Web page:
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The heating value or calorific value of a substance, usually a fuel or food, is the amount of heat released during the combustion of a specified amount of it. The calorific value is a characteristic for each substance. It is measured in units of energy per unit of the substance, usually mass, such as: kcal/kg, kJ/kg, J/mol, Btu/m³. Heating value is commonly determined by use of a bomb calorimeter.
The quantity known as higher heating value (or gross calorific value or gross energy) is determined by bringing all the products of combustion back to the original pre-combustion temperature, and in particular condensing any vapour produced. The quantity known as lower heating value (or net calorific value) is determined by subtracting the heat of vaporization of the water produced by combustion from the higher heating value.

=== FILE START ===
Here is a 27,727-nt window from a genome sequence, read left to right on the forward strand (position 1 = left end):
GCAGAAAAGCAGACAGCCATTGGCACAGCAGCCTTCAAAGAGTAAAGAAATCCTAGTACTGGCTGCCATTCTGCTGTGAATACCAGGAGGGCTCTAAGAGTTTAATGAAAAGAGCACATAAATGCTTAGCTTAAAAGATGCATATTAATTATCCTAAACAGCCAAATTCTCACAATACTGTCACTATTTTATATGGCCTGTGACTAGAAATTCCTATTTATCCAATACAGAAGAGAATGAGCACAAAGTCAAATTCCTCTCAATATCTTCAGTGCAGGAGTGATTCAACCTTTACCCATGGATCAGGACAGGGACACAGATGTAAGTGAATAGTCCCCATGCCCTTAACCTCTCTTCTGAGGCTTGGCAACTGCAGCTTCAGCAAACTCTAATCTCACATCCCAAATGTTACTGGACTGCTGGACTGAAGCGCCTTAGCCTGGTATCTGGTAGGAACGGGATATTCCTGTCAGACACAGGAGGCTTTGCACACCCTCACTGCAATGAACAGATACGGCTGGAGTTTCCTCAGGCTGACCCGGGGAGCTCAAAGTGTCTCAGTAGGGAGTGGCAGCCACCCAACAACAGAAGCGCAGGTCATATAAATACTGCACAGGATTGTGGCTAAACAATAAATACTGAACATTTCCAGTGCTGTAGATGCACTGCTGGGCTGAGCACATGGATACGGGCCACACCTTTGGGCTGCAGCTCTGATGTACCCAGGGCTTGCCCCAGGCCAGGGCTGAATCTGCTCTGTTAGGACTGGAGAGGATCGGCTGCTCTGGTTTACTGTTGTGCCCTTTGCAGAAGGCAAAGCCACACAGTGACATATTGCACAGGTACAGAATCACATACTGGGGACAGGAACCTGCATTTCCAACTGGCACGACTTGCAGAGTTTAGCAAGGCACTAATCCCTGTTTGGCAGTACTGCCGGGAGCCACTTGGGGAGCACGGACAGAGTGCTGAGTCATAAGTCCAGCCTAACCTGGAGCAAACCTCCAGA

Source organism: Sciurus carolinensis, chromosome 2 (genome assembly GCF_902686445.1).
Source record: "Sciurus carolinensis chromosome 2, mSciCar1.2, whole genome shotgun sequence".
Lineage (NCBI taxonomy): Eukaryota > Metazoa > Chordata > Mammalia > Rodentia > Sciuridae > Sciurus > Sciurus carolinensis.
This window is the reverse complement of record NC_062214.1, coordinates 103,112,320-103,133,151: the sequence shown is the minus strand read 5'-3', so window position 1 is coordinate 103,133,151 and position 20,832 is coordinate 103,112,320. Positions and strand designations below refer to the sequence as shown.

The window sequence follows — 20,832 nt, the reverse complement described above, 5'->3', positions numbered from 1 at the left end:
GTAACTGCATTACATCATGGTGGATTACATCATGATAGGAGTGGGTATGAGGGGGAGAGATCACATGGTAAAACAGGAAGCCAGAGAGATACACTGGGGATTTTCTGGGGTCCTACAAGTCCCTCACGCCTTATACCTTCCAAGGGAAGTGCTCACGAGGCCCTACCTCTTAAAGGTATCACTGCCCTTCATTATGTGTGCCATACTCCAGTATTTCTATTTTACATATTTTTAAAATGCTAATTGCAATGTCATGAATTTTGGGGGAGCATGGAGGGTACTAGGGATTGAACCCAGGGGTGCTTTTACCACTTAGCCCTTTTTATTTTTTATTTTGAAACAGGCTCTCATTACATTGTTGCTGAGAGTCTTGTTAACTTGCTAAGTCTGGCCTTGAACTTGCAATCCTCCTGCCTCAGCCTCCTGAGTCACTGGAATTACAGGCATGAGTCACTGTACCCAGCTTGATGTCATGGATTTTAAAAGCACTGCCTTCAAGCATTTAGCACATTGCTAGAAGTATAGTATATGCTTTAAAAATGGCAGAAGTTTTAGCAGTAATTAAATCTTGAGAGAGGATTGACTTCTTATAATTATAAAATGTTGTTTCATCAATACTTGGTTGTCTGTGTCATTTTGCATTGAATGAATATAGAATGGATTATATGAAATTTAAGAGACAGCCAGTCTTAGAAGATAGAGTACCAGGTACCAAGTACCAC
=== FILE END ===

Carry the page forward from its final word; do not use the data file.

Most applications which burn fuel produce water vapour which is not used, and thus wasting its heat content. In such applications, the lower heating value is the applicable measure. This is particularly relevant for natural gas, whose high hydrogen content produces much water. The gross calorific value is relevant for gas burnt in condensing boilers which condense the water vapour produced by combustion, recovering heat which would otherwise be wasted.
Additional recommended knowledge
Higher heating values of some fuels
Higher heating values of natural gases from various sources
These data on higher heating values were obtained from the International Energy Agency:
The lower heating values of the above natural gases are about 90 percent of the higher heating values.
Fuel needed to run a 100W lightbulb for a year (876 kWh)
|This article is licensed under the GNU Free Documentation License. It uses material from the Wikipedia article "Heating_value". A list of authors is available in Wikipedia.|